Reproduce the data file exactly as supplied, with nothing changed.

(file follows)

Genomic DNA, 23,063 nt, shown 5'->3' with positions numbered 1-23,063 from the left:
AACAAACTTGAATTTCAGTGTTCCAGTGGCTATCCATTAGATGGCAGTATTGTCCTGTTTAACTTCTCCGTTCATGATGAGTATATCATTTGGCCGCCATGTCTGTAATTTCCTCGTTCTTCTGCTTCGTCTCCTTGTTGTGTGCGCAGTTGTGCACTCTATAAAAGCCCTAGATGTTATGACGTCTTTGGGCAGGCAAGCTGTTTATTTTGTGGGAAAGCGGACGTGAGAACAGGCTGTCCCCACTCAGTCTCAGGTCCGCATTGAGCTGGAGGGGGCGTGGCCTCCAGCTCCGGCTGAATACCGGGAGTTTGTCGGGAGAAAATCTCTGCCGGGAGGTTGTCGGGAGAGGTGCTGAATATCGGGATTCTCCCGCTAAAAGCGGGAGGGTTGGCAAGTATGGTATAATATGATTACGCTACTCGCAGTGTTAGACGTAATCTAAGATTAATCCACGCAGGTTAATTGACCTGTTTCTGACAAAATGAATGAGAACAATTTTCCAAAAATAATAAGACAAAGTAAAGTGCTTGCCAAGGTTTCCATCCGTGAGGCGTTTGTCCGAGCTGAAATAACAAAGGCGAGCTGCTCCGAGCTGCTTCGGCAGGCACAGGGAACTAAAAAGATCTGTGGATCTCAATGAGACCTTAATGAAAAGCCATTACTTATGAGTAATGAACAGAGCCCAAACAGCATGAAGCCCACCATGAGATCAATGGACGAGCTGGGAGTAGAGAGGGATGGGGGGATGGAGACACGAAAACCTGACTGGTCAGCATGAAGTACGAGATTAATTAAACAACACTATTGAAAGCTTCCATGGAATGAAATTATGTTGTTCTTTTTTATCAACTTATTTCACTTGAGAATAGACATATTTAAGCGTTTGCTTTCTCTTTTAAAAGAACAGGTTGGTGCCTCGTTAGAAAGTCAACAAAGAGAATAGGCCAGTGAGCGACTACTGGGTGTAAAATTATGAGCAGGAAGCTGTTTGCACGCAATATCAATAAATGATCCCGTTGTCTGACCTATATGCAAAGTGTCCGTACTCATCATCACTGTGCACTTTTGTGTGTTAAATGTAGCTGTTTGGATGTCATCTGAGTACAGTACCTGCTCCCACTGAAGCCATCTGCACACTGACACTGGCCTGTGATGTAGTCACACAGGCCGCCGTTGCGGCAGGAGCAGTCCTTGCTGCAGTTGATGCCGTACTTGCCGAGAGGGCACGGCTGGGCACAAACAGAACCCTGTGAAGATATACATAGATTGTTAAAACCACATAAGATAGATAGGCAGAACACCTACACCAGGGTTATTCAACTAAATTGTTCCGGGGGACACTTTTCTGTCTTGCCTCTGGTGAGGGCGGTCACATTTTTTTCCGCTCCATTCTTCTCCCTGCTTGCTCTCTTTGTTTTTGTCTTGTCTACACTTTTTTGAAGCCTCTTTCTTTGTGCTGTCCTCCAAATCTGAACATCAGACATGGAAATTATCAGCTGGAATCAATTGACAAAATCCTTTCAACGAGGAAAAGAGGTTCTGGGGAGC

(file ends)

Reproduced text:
Genomic DNA, 23,063 nt, shown 5'->3' with positions numbered 1-23,063 from the left:
AACAAACTTGAATTTCAGTGTTCCAGTGGCTATCCATTAGATGGCAGTATTGTCCTGTTTAACTTCTCCGTTCATGATGAGTATATCATTTGGCCGCCATGTCTGTAATTTCCTCGTTCTTCTGCTTCGTCTCCTTGTTGTGTGCGCAGTTGTGCACTCTATAAAAGCCCTAGATGTTATGACGTCTTTGGGCAGGCAAGCTGTTTATTTTGTGGGAAAGCGGACGTGAGAACAGGCTGTCCCCACTCAGTCTCAGGTCCGCATTGAGCTGGAGGGGGCGTGGCCTCCAGCTCCGGCTGAATACCGGGAGTTTGTCGGGAGAAAATCTCTGCCGGGAGGTTGTCGGGAGAGGTGCTGAATATCGGGATTCTCCCGCTAAAAGCGGGAGGGTTGGCAAGTATGGTATAATATGATTACGCTACTCGCAGTGTTAGACGTAATCTAAGATTAATCCACGCAGGTTAATTGACCTGTTTCTGACAAAATGAATGAGAACAATTTTCCAAAAATAATAAGACAAAGTAAAGTGCTTGCCAAGGTTTCCATCCGTGAGGCGTTTGTCCGAGCTGAAATAACAAAGGCGAGCTGCTCCGAGCTGCTTCGGCAGGCACAGGGAACTAAAAAGATCTGTGGATCTCAATGAGACCTTAATGAAAAGCCATTACTTATGAGTAATGAACAGAGCCCAAACAGCATGAAGCCCACCATGAGATCAATGGACGAGCTGGGAGTAGAGAGGGATGGGGGGATGGAGACACGAAAACCTGACTGGTCAGCATGAAGTACGAGATTAATTAAACAACACTATTGAAAGCTTCCATGGAATGAAATTATGTTGTTCTTTTTTATCAACTTATTTCACTTGAGAATAGACATATTTAAGCGTTTGCTTTCTCTTTTAAAAGAACAGGTTGGTGCCTCGTTAGAAAGTCAACAAAGAGAATAGGCCAGTGAGCGACTACTGGGTGTAAAATTATGAGCAGGAAGCTGTTTGCACGCAATATCAATAAATGATCCCGTTGTCTGACCTATATGCAAAGTGTCCGTACTCATCATCACTGTGCACTTTTGTGTGTTAAATGTAGCTGTTTGGATGTCATCTGAGTACAGTACCTGCTCCCACTGAAGCCATCTGCACACTGACACTGGCCTGTGATGTAGTCACACAGGCCGCCGTTGCGGCAGGAGCAGTCCTTGCTGCAGTTGATGCCGTACTTGCCGAGAGGGCACGGCTGGGCACAAACAGAACCCTGTGAAGATATACATAGATTGTTAAAACCACATAAGATAGATAGGCAGAACACCTACACCAGGGTTATTCAACTAAATTGTTCCGGGGGACACTTTTCTGTCTTGCCTCTGGTGAGGGCGGTCACATTTTTTTCCGCTCCATTCTTCTCCCTGCTTGCTCTCTTTGTTTTTGTCTTGTCTACACTTTTTTGAAGCCTCTTTCTTTGTGCTGTCCTCCAAATCTGAACATCAGACATGGAAATTATCAGCTGGAATCAATTGACAAAATCCTTTCAACGAGGAAAAGAGGTTCTGGGGAGC